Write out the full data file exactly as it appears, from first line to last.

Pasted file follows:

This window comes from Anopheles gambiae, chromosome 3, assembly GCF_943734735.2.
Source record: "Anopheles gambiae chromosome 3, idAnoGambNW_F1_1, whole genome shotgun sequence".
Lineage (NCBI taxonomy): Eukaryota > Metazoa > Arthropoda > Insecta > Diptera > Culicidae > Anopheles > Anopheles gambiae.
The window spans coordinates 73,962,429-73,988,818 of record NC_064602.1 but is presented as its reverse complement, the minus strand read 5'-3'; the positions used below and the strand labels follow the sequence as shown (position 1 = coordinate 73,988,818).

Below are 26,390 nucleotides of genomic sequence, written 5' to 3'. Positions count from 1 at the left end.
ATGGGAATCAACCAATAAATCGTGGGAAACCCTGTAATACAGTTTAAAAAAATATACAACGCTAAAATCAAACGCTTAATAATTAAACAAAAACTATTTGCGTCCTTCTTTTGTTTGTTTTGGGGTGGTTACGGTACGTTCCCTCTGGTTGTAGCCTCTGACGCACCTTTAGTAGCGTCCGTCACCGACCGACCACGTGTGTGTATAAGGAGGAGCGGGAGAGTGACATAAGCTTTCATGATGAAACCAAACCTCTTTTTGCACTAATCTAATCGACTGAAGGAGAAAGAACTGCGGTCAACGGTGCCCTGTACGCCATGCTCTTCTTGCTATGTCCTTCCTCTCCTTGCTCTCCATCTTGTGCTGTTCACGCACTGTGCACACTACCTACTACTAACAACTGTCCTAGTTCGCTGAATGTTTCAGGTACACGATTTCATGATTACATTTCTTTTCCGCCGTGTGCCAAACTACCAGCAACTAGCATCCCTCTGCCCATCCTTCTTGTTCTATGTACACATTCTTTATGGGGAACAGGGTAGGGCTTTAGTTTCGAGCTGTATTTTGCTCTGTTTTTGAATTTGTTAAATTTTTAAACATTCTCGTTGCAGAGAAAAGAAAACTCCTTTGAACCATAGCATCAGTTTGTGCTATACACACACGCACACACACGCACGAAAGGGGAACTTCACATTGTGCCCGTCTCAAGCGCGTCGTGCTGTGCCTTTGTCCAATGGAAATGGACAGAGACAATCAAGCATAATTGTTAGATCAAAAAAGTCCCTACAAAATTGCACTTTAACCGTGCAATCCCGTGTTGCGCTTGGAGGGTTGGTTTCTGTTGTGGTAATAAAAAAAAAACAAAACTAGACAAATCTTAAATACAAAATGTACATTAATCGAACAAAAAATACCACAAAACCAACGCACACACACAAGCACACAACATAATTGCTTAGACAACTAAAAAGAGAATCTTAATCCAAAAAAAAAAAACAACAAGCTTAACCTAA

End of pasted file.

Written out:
This window comes from Anopheles gambiae, chromosome 3, assembly GCF_943734735.2.
Source record: "Anopheles gambiae chromosome 3, idAnoGambNW_F1_1, whole genome shotgun sequence".
Lineage (NCBI taxonomy): Eukaryota > Metazoa > Arthropoda > Insecta > Diptera > Culicidae > Anopheles > Anopheles gambiae.
The window spans coordinates 73,962,429-73,988,818 of record NC_064602.1 but is presented as its reverse complement, the minus strand read 5'-3'; the positions used below and the strand labels follow the sequence as shown (position 1 = coordinate 73,988,818).

Below are 26,390 nucleotides of genomic sequence, written 5' to 3'. Positions count from 1 at the left end.
ATGGGAATCAACCAATAAATCGTGGGAAACCCTGTAATACAGTTTAAAAAAATATACAACGCTAAAATCAAACGCTTAATAATTAAACAAAAACTATTTGCGTCCTTCTTTTGTTTGTTTTGGGGTGGTTACGGTACGTTCCCTCTGGTTGTAGCCTCTGACGCACCTTTAGTAGCGTCCGTCACCGACCGACCACGTGTGTGTATAAGGAGGAGCGGGAGAGTGACATAAGCTTTCATGATGAAACCAAACCTCTTTTTGCACTAATCTAATCGACTGAAGGAGAAAGAACTGCGGTCAACGGTGCCCTGTACGCCATGCTCTTCTTGCTATGTCCTTCCTCTCCTTGCTCTCCATCTTGTGCTGTTCACGCACTGTGCACACTACCTACTACTAACAACTGTCCTAGTTCGCTGAATGTTTCAGGTACACGATTTCATGATTACATTTCTTTTCCGCCGTGTGCCAAACTACCAGCAACTAGCATCCCTCTGCCCATCCTTCTTGTTCTATGTACACATTCTTTATGGGGAACAGGGTAGGGCTTTAGTTTCGAGCTGTATTTTGCTCTGTTTTTGAATTTGTTAAATTTTTAAACATTCTCGTTGCAGAGAAAAGAAAACTCCTTTGAACCATAGCATCAGTTTGTGCTATACACACACGCACACACACGCACGAAAGGGGAACTTCACATTGTGCCCGTCTCAAGCGCGTCGTGCTGTGCCTTTGTCCAATGGAAATGGACAGAGACAATCAAGCATAATTGTTAGATCAAAAAAGTCCCTACAAAATTGCACTTTAACCGTGCAATCCCGTGTTGCGCTTGGAGGGTTGGTTTCTGTTGTGGTAATAAAAAAAAAACAAAACTAGACAAATCTTAAATACAAAATGTACATTAATCGAACAAAAAATACCACAAAACCAACGCACACACACAAGCACACAACATAATTGCTTAGACAACTAAAAAGAGAATCTTAATCCAAAAAAAAAAAACAACAAGCTTAACCTAA